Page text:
Spiked topping adds to chocolate cups | VailDaily.com

Spiked topping adds to chocolate cups

Vera Dawson
Vail CO, Colorado
Special to the DailyThese chocolate cups are given a boost by adding a whipped cream topping with a booze added.

Editor’s note: Living in the Colorado High Country is pure joy. Baking in it isn’t. High altitude makes cookies spread in the pan, cakes fall, and few baked goods turn out as they do at sea level. This twice-monthly column presents recipes and tips to make baking in the mountains successful.

Vera Dawson lives in Summit County, where she bakes almost every day. Her recipes have been tested in her home kitchen and, whenever necessary, altered until they work at our altitude.

I wasn’t sure I’d be able to share this recipe for Baked Chocolate Cups with you because it’s so difficult to describe them. They taste like the soft center of a flourless chocolate cake, though they aren’t a cake. They’re mousse-like, but not really a mousse. And, at room temperature, the texture is close to that of a pudding or custard, but they’re not that either.

The only thing I can say about them with certainty is that they’re GOOD . . . rich and chocolatey in taste, with a pleasing contrast between the crunch of pecans and the moist, velvety batter. They have wide appeal; kids love the hit of intense chocolate and, when topped with kahlua-flavored whipped cream, adults find them to be a sophisticated little dessert.

The recipe isn’t time-consuming; in fact I made it at the end of a work day and served it that evening. Most of the ingredients are combined in one step; only the nuts go into the batter separately. Don’t let the water bath put you off; it requires almost nothing.

You can serve these as soon as they cool or you can make them ahead and refrigerate them for up to two days.

Two recommendations: First, grease or butter the ramekins all the way to the top. The crust can crack if it sticks to the side of the ramekin when it cools and shrinks. If this happens, it’s no big deal ” just cover the crack with whipped cream at serving time. Second, be sure to beat the batter the specified amount of time. This assures the lovely texture that is a big part of this dessert’s success.

Adjusted for altitudes between 8,000 and 10,000 feet

Make in 6-ounce ramekins or custard cups

5 servings


1/4 cup plus 2 tablespoons unsweetened cocoa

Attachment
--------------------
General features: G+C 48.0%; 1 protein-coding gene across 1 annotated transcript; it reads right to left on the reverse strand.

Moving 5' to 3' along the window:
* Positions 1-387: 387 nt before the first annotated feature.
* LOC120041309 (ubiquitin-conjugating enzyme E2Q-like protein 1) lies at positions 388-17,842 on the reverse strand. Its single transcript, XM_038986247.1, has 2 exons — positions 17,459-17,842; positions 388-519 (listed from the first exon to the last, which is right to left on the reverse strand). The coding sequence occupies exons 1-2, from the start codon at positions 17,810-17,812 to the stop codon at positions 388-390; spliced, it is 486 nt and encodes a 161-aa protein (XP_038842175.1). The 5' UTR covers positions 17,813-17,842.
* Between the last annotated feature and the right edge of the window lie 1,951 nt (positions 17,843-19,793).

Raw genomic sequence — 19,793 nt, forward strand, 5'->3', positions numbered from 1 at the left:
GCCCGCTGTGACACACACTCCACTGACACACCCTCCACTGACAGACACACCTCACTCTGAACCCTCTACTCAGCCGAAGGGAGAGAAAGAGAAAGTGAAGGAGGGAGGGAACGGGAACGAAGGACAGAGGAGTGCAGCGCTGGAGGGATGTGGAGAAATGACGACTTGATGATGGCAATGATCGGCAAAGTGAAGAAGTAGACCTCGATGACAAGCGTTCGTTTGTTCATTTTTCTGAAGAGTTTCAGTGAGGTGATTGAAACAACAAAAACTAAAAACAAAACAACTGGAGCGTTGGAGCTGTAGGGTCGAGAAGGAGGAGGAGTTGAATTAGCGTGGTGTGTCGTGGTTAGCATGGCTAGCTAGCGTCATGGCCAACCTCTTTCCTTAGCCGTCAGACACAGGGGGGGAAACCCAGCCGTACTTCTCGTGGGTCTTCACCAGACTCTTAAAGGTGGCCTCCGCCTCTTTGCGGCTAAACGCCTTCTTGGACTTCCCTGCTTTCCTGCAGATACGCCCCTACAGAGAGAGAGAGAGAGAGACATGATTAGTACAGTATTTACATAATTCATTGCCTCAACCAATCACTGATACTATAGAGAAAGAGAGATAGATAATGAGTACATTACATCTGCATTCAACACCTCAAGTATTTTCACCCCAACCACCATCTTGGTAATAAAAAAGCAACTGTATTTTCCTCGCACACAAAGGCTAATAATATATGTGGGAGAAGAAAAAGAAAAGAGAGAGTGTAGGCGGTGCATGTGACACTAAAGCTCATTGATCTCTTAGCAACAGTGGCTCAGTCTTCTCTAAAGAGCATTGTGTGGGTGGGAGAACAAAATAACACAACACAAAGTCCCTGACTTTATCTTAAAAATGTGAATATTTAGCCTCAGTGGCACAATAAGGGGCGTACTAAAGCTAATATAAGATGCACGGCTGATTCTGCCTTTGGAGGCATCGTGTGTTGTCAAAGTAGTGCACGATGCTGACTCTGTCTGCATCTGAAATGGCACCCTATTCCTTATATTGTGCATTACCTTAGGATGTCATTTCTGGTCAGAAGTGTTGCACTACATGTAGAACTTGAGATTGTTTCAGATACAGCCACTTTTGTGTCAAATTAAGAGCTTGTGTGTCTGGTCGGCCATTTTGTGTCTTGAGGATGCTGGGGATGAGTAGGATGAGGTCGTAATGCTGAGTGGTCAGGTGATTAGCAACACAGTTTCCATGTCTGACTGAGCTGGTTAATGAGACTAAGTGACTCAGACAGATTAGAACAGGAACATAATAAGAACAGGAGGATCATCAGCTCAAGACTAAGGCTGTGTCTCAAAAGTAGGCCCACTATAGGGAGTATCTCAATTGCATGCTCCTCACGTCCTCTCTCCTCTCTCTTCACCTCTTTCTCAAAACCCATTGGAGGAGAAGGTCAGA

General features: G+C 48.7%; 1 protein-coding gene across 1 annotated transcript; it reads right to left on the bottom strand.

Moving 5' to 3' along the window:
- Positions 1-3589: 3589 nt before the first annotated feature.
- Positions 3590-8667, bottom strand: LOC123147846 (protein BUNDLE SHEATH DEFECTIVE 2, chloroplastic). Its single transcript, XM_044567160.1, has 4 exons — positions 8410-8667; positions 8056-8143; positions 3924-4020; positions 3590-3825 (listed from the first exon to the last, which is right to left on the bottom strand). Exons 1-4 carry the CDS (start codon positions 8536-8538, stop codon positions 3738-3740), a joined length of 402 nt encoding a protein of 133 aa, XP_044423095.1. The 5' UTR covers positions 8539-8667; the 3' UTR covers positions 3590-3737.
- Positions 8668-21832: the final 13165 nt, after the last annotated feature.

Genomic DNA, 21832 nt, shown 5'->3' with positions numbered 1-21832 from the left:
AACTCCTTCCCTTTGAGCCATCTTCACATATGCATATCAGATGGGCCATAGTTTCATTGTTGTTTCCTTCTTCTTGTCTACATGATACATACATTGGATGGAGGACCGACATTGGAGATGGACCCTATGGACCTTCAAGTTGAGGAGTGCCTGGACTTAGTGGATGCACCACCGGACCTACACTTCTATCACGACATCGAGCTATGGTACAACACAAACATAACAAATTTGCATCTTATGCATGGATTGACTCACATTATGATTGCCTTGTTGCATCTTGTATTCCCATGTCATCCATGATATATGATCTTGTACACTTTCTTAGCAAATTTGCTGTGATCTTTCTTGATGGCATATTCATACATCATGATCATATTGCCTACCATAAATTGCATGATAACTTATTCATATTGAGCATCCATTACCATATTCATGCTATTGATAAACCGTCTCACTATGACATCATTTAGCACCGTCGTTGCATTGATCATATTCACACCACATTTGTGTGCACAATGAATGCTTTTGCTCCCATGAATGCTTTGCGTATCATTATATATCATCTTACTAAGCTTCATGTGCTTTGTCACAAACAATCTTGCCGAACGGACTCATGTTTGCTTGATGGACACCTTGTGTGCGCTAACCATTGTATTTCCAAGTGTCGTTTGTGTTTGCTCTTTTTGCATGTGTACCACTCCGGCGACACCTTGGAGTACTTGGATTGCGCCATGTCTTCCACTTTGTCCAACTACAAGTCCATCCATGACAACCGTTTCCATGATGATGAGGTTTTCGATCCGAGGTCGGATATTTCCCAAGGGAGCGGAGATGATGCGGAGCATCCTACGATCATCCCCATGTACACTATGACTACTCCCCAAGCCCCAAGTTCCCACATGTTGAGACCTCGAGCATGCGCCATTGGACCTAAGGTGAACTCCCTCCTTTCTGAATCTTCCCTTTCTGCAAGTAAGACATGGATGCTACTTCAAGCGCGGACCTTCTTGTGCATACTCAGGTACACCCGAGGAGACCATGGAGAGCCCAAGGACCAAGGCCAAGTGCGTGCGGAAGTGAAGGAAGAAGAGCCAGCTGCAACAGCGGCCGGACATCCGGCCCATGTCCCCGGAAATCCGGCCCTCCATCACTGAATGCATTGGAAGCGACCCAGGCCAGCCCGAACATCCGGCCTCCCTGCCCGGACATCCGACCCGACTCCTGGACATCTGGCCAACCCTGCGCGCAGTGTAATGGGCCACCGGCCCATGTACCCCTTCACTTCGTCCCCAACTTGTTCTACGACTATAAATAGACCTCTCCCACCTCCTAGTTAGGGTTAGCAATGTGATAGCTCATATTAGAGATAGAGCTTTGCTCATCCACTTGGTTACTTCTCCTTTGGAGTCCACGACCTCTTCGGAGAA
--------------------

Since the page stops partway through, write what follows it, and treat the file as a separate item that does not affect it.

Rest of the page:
1 cup of granulated sugar

1/4 cup plus 1 tablespoon of all-purpose flour

1/2 cup of unsalted butter, melted

1/4 teaspoon of salt

2 1/2 eggs, slightly beaten (Most large eggs equal about 4 liquid tablespoons or 1/4 of a cup. To get half an egg, beat one lightly so the yolk and white are combined, then remove approximately 2 tablespoons.)

1 generous teaspoon of vanilla

3/4 cup of pecans, chopped medium

Kahlua or vanilla whipped cream

1/2 cup of whipping cream

2 tablespoons of Kahlua or 1 teaspoon of vanilla

1/4 cup of powdered sugar, stirred or sifted to break up any clumps

Step One: Preheat the oven to 300 degrees, with a rack in the center position. Locate a shallow baking pan that will hold the five ramekins with a little space between them so they are not touching one another. Grease or butter the ramekins or custard cups. Warm some water to use as a water bath when baking the dessert.

Step Two: Combine all of the ingredients except the pecans in a medium bowl. Using an electric mixer on low speed, beat until combined. Increase the mixer speed to medium or medium-high and beat for three to four minutes, scraping the sides of the bowl as needed. The batter should be thick, very smooth, and lightened in texture and color.

Step Three: Spoon the batter into the prepared ramekins or custard cups and place them in the shallow baking pan with space between them. Place the pan on the center rack in the oven. Carefully pour the warm water in the pan and around the ramekins to a depth of about one inch. (Baking the desserts in this water bath will allow them to remain moist and creamy.) Bake until the tops of the chocolate batter are crusted all the way across. This will take about 40 minutes but the precise time will depend on the size and depth of the ramekins or custard cups you use. Don’t overbake.

Step Four: Carefully remove the ramekins from the baking dish and place them on a rack to cool completely. Once cooled to room temperature, you can serve the dessert or you can refrigerate it for a couple hours or up to two days before serving. If served at room temperature, the baked chocolate will have a light, creamy texture, like a chocolate mousse. If served chilled, the texture will be denser. If the desserts are refrigerated for more than a couple hours, let them rest at room temperature for fifteen minutes or so before serving.

Step Five: Prepare the whipped cream topping: About ten minutes before whipping the cream, combine the cream, kahlua or vanilla, and powdered sugar in a bowl and place it and the beaters for your electric mixer in the freezer. (Cream whips much more easily when everything is chilled.) Remove the bowl and beaters from the freezer and beat on medium-high speed until soft peaks form. Dollop some of the whipped cream on top of each of the baked chocolate cups and serve.

Contact Vera Dawson with your comments about this column and/or your baking questions at veradawson@aol.com.

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